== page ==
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Will The Oil Cap Hold?
Rising Oil Prices Are Putting Pressure On the EU/G7 Cap
It is without a doubt nothing short of remarkable that the oil price cap imposed on Russian Oil by the EU and G7 nations has endured this long.
It is beyond any and all doubt that the price cap has curtailed Russia’s oil revenues over the past two months, prompting a belated pushback from Vladimir Putin in the form of a threat to curtail oil production if the cap is sustained.
However, as the world moves further into 2023, a question arises: how long can the oil price cap hold?
The answer may prove to be “not much longer”.
As I noted previously, one immediate effect of the price cap has been to increase the discount applied to Russia’s benchmark Urals Crude oil, adding between $8/Bbl and $10/Bbl to the discount that had emerged following Putin’s invasion of Ukraine.
At the same time, I noted one important detail that deserves further exploration: The price cap was actually (albeit briefly) breached.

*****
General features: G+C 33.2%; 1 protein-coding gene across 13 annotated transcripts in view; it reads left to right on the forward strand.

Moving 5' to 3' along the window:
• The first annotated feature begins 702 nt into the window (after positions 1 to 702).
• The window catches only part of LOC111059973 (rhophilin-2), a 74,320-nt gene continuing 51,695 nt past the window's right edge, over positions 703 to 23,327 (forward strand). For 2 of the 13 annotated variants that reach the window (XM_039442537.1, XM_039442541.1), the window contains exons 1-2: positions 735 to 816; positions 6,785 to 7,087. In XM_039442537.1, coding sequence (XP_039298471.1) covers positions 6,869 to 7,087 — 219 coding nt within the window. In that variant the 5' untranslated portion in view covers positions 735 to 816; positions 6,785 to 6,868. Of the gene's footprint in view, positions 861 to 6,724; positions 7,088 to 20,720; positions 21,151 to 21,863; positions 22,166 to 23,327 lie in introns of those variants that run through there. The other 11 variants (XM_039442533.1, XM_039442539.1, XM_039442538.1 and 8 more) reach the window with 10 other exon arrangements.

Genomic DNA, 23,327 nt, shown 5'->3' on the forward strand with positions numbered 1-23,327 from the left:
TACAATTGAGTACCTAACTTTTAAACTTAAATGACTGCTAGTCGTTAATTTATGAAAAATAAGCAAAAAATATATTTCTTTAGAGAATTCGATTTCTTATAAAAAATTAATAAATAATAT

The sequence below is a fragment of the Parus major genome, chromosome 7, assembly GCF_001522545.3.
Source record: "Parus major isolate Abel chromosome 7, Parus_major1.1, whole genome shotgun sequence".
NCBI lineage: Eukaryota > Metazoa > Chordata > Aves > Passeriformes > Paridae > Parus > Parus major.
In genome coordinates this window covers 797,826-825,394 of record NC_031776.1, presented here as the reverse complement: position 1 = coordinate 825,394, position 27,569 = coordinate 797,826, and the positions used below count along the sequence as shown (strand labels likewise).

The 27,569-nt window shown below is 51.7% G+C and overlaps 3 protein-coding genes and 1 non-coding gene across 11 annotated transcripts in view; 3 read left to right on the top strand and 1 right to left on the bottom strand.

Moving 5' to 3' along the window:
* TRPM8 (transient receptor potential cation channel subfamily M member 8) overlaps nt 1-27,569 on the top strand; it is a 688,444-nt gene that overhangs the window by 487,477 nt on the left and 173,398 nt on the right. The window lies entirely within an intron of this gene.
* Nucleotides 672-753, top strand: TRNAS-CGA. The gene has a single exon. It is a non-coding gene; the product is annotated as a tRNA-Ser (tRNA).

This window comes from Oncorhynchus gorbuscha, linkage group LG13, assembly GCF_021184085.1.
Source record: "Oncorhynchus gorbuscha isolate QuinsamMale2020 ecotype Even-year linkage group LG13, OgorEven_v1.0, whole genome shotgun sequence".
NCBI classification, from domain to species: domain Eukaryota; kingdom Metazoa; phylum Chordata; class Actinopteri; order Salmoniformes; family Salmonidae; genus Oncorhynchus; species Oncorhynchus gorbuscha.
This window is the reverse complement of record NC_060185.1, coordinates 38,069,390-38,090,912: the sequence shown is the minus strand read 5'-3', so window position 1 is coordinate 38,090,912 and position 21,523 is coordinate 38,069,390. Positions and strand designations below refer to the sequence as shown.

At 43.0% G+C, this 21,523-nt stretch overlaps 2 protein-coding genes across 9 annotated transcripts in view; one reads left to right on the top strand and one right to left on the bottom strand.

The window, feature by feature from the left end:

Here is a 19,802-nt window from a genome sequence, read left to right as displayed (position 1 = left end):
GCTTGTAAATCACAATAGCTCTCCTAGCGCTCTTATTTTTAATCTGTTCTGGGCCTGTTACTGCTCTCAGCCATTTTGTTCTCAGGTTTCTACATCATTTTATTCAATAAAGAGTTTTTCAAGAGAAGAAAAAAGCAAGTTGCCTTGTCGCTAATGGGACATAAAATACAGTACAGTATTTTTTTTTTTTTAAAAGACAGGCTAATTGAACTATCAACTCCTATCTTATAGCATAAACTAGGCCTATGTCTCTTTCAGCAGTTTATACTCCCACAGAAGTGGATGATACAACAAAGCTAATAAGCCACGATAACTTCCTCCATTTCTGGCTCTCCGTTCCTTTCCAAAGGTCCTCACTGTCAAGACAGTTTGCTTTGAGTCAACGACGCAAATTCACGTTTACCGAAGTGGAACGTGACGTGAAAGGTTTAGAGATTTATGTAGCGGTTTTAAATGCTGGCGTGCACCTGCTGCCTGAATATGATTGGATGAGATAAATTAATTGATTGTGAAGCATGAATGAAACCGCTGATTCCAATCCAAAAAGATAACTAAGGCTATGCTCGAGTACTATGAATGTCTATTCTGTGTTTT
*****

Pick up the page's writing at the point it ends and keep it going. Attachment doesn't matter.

It should be noted, however, that since January 10, the spot price of Urals crude has been steadily rising, and on January 23 actually closed above the price cap, at $61.28/Bbl.
While Urals Crude quickly retreated back below the cap, rising oil prices are pushing the spot price right up against the cap.
Nor was Trading Economics the only pricing platform to record the breach. Investing.com’s review of Urals Crude spot prices shows the same breach of the price cap.
Why is the price of Urals rising? Because the price of global benchmark Brent Crude is also rising.
It is no coincidence that when Urals Crude closed at $61.28/bbl on January 22, Brent Crude closed at $88.66/bbl, it’s highest level since November 15, 2022.
Yet even with the price cap being breached, the discount spread between Brent and Urals illustrates the degree to which the cap has been influential. While Brent Crude last was above $88/Bbl was before November 16, the last time Urals Crude was above the price cap of $60 was the day before the cap was imposed (December 5, 2022). The cap has helped push the price of Urals crude down farther (and faster) than Brent crude, widening the discount (and, by extension, reducing Russian oil revenues).